Supporting Local Agriculture and Artisans

One of our Farmers Markets posted a contest asking you to post a meal with at least 3 items purchased from the farmers market.  That spurred me to put together two pictures showcasing what farmers market items we had on hand purchased from the Seymour and North Vernon markets.  I was pleased at the quantity of items we had on hand, but not surprised.


These are not planned and staged pictures.  My wife, who was at the N. Vernon market that day, had no idea I was planning on taking these pictures and some of the items in the Seymour picture were not purchased that day or were repeat purchases.  Neither picture include the various past items that were not on hand such as mushrooms, flowers, sweetcorn, nuts, bread, biscuits and gravy, etc., etc., etc.


Even before we started selling we were purchasing locally grown meat and produce.  Not only is there tremendous satisfaction in knowing where your food comes from and the upstanding individuals that produced it, but the quality and experience is so much better.  Imagine having a seller explain to you how to tell a cantaloupe is ripe and point out that this one would be good to enjoy today, but another one should sit 2-3 days before enjoying it.  That’s just one of many examples I’ve witnessed at the markets.


Don’t think that I’m saying you need to purchase everything from a local source, we don’t; however, if it’s in season and we can buy it locally, we do.  Knowing where our food came from and supporting family farms and business in our communities is important and satisfying to us.

If you’re currently supporting local markets, God bless you and keep it up.  If not, give it a try; you might by pleasantly surprised.


Guinea Pig Tractor

My wife asked me if the guinea pigs could use a spare chicken tractor during the summer so they could ‘free range’ and eat clover and such from the yard.  A chicken tractor won’t hold a guinea pig; however, I used a lot of what I’ve learned building the tractors and coops to make a ‘Guinea Pig Tractor’.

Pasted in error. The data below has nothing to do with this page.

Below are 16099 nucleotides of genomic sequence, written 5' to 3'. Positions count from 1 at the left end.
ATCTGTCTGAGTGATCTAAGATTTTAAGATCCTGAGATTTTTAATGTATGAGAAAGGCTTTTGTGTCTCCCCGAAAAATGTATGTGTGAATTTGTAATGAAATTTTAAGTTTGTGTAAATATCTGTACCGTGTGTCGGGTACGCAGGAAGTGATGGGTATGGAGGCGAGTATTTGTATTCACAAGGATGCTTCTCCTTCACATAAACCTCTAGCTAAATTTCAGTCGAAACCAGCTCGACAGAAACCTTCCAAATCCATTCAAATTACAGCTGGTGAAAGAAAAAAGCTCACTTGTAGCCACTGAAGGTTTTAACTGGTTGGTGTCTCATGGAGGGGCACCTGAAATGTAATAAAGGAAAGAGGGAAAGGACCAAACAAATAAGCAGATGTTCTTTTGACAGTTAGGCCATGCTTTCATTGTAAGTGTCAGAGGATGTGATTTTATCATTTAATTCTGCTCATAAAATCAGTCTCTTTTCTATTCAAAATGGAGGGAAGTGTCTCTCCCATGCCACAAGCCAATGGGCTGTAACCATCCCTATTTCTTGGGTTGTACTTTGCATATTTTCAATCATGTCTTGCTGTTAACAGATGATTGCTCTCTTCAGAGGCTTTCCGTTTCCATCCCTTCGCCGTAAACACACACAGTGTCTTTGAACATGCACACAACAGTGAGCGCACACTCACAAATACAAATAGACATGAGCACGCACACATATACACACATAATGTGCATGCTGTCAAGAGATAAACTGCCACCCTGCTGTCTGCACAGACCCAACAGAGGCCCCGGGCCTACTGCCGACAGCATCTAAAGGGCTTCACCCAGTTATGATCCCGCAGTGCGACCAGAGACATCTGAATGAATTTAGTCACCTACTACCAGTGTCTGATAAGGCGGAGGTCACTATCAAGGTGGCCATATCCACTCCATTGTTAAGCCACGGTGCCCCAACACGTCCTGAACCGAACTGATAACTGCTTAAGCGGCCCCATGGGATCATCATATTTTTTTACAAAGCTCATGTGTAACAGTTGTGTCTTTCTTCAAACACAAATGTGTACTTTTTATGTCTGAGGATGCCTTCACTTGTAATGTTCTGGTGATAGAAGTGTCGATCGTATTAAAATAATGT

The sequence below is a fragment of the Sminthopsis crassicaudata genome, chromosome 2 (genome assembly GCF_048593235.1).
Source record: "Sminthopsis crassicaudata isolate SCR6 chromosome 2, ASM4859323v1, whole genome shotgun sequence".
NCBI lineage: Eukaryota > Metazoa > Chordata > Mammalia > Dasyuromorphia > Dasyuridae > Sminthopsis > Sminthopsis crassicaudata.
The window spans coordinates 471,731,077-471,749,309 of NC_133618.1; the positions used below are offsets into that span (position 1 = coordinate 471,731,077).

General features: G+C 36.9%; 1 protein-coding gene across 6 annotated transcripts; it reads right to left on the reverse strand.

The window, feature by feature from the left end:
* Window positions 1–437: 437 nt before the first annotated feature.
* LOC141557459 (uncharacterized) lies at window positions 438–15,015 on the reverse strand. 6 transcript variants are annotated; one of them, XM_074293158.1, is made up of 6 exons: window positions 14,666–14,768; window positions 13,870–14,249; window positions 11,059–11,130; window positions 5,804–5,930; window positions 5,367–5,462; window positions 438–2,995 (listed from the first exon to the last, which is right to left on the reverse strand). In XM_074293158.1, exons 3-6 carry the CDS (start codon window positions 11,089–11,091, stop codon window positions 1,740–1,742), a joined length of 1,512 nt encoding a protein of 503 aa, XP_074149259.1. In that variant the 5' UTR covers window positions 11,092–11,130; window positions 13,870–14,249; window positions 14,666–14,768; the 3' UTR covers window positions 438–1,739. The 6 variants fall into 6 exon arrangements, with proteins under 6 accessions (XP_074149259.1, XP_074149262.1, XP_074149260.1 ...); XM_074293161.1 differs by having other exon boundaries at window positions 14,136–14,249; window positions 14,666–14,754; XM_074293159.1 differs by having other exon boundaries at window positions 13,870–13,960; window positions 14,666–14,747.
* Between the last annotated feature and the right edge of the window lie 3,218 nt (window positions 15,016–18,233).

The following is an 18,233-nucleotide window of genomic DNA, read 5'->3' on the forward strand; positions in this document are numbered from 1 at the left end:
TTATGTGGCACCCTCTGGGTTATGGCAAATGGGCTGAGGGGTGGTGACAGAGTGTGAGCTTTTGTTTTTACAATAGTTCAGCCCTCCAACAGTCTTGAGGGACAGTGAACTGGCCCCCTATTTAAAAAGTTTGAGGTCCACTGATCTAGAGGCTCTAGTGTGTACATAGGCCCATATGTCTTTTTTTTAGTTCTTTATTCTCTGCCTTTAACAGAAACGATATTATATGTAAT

I’m not going into a “how to” on building a guinea tractor, like the “How To Build a Chicken Tractor” guide I did, but here are some basics.  I purchases 2 2x4s and 4 2x2s and scavenged the rest from leftovers of other projects.

I started with a 2×4 frame, cutting the boards at 34″ to give me the inside width and ~5 feet left over for the length boards.  I used a scrap 2×6 for the board on the end with the house so that I could attach some wheels later.  That gave me an extra 2×4 to use for the floor/nailer of the house area.

The tricky part was the 45 degree A frame.  I calculated the length needed as ~24″ for the “rafter” pieces, subtract the width of the 2×2 header, and that gave me ~23.5.  Measuring  from each end of a 2×2, then making a 45 degree cut angled toward the end, so 23.5″ is the length from the tip of the angle, will let you get 4 rafters out of one board.  Measure 23.5″ from the remaining tips and made 90 degree cuts at the marks.  See layout below below.  I cut 8 rafters out of two of the 2x2s.

I cut the 3rd 2×2 at 34″ and attached it to the back 2×6 and attached the 2×4 flat to form a ledge for the house floor.  The width of the hose is 14″ because of the scraps I had to work with.  The leftover 5′ from the 3rd 2×2 becomes the top header.  I pre-drilled the screw holes in the header where I attached the diagonals, making sure to offset the screws so they didn’t hit when they crossed.  I attached the diagonals at each end, under the inside of the house, and where needed for the door in the tractor.




I used the 4th 2×2 to make a 2′ door to the tractor area.  The rest was just fitting my scraps in the house shape and stapling on the chicken wire.  I also used 2×4 fencing on the bottom to keep any predators from sliding under the sides and into the tractor.


In these pictures I have a board as the floor of the house area.  I later removed this because guinea pigs are not particular about defecating in the area they sleep in and this area was difficult to clean.  It’s now just fenced in open bottom like the run area.  To clean it, we just move the tractor.


What to do with a whole chicken

“I don’t have time to roast a chicken.”

“I’ve never cut up a whole chicken.”

“What do you do with a whole chicken anyway?”